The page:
For many Americans, Memorial Day signifies the unofficial start of summer, a three-day weekend of backyard barbecues and holiday sales. While the holiday can be a much-needed vacation or a chance to spend time with family and friends, its intended purpose is to honor military members who gave their life serving in the armed forces. A new University of Phoenix survey discovers that many U.S. adults could be losing sight of the true meaning of Memorial Day.
According to the survey, only 55 percent of respondents described Memorial Day as a holiday honoring the men and women who died serving in the U.S. Armed Forces. Americans most often confused Memorial Day with Veterans Day, a holiday to thank living veterans for their sacrifice. More than one in four (27 percent) described Memorial Day as a holiday honoring all military veterans. As a result of the survey, the University hopes to encourage Americans to remember fallen service members this holiday.
“While most Americans recognize that Memorial Day is a military holiday, it is important to understand that it is a solemn day of remembrance. For me, as a combat veteran, and for military members and their families, this day holds great significance. Not everyone I served with was fortunate enough to return home,” said Brian Ishmael, senior director, University of Phoenix Office of Military and Veteran Affairs and former U.S. Army sergeant. “We should enjoy Memorial Day, but we must also ensure that future generations understand and remember the sacrifices made protecting our freedoms.”
Additional survey findings show that despite most Americans having ties to the military, the meaning of Memorial Day may be slowly eroding with each passing generation. More than three in five (63 percent) U.S. adults have themselves or have immediate family members who served in the U.S. Armed Forces. However, only 46 percent of adults aged 18-34 identified the correct meaning of Memorial Day versus 58 percent of 45 to 64 year-olds. Adults aged 65 and over were most likely to cite it as a day of honoring those who died serving in the Armed Forces (65 percent).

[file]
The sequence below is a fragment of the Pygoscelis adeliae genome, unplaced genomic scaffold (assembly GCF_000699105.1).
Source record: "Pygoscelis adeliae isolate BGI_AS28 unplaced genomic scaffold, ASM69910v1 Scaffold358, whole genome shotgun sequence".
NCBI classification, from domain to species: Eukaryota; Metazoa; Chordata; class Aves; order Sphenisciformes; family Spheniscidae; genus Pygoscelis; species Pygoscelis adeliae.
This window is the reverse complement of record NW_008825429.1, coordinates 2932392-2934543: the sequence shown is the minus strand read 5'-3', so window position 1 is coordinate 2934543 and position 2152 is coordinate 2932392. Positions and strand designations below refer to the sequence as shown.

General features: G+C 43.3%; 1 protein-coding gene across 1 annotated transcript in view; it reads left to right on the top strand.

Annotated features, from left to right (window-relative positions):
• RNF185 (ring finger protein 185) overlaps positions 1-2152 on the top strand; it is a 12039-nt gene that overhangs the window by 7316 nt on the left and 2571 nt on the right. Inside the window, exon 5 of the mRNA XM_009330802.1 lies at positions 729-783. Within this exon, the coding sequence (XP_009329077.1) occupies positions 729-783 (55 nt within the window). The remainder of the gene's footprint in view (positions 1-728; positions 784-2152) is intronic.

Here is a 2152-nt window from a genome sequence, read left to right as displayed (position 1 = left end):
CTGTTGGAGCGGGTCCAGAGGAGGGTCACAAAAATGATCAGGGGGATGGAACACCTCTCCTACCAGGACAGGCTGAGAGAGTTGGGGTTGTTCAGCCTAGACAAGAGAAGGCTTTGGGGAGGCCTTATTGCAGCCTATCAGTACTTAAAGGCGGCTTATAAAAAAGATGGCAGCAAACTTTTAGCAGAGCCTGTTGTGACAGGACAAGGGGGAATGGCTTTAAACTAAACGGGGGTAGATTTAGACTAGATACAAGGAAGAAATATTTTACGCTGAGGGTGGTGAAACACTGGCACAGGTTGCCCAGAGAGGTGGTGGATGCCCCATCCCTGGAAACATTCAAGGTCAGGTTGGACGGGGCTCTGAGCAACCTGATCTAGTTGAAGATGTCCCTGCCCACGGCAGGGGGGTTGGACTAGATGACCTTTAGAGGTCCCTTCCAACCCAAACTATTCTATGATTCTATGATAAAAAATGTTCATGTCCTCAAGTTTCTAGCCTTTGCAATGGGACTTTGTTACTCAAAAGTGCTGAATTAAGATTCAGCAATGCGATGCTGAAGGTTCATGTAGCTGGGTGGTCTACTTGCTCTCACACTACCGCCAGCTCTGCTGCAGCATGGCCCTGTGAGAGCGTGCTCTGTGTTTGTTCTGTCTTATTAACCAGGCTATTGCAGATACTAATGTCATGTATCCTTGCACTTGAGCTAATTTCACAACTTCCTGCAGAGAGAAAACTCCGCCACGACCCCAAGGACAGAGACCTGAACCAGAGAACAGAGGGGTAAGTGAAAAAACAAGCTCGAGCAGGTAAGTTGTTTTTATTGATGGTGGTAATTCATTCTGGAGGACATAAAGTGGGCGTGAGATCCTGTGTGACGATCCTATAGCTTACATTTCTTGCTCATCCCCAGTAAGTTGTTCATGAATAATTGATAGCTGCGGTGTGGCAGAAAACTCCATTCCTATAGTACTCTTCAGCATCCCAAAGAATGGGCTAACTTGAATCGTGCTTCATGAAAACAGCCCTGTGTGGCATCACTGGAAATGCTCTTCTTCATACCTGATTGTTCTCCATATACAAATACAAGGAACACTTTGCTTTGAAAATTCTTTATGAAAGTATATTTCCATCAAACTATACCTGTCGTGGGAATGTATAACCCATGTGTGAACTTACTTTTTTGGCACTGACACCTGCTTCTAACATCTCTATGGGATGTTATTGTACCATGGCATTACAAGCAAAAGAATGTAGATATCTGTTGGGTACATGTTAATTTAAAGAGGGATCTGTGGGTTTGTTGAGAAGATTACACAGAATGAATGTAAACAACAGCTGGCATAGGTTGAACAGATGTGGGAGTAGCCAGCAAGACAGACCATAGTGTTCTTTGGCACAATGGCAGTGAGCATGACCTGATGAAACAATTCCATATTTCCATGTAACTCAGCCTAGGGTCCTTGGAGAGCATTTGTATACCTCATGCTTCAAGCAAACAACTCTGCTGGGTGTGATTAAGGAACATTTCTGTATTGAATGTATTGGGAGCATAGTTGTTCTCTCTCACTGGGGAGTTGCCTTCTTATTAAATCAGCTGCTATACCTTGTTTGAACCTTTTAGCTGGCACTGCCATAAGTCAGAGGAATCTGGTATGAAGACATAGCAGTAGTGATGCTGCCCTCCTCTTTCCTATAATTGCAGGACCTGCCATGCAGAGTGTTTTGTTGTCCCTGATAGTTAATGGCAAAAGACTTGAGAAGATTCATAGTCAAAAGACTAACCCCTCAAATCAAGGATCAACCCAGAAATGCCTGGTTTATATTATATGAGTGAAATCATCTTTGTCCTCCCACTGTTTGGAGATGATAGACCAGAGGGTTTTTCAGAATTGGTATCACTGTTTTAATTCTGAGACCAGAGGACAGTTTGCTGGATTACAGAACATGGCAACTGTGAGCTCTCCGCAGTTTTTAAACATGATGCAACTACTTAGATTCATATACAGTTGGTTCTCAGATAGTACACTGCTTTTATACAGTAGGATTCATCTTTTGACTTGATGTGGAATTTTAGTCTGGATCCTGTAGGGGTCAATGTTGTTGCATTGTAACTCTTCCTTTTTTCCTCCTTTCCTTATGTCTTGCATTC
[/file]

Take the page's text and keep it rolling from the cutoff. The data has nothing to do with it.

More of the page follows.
Commemorating Memorial Day
University of Phoenix has a history of dedication to military servicemen and women. To commemorate Memorial Day, the University annually plants flags spelling out a special message on the lawn of its Phoenix Campus as a reminder of the true meaning of the holiday. The tribute started 10 years ago after alumni students and employees felt that the purpose of the holiday had been lost.
This year, the University will plant 15,000 flags spelling out, “Their Legacy Lives On.” Prior to Memorial Day, University volunteers will collect the flags to donate to local military cemeteries. The flag-planting can be viewed on the University of Phoenix Facebook page.
While the flag tribute is one way to honor the memories of fallen soldiers, there are several ways to recognize and observe this day of remembrance. Given the definition of Memorial Day, about two in five (45 percent) U.S. adults said that they always/often commemorate it in the way that it was intended to be observed. When asked how they plan to observe this Memorial Day in terms of commemorative activities, some of their most common responses included:
Flying a flag at half-staff – 21 percent
Attending a local ceremony or patriotic event – 20 percent
Leaving a flag or flowers on the grave of someone who died while serving in the military – 18 percent
Participating in the National Moment of Remembrance – 16 percent
Visiting a military memorial or war monument – 13 percent
Aiding a family who lost someone serving in the U.S. Armed Forces – 8 percent
“At University of Phoenix, the flag-planting event has become a tradition for students, alumni and employees to honor those who lost their lives in service to our country,” Ishmael said. “There are many ways to start your own tradition or tribute and we encourage people to incorporate them into their weekend activities. The important thing is that we never forget our fallen heroes.”
This survey was conducted online within the United States by The Harris Poll on behalf of University of Phoenix April 9-11, 2019 among 2,025 U.S. adults ages 18 and older. Results were weighted for age within gender, region, race/ethnicity, income education, and size of household where necessary to align them with their actual proportions in the population. Propensity score weighting was also used to adjust for respondent’s propensity to be online. For more information, please contact: Melany.Stroupe@phoenix.edu
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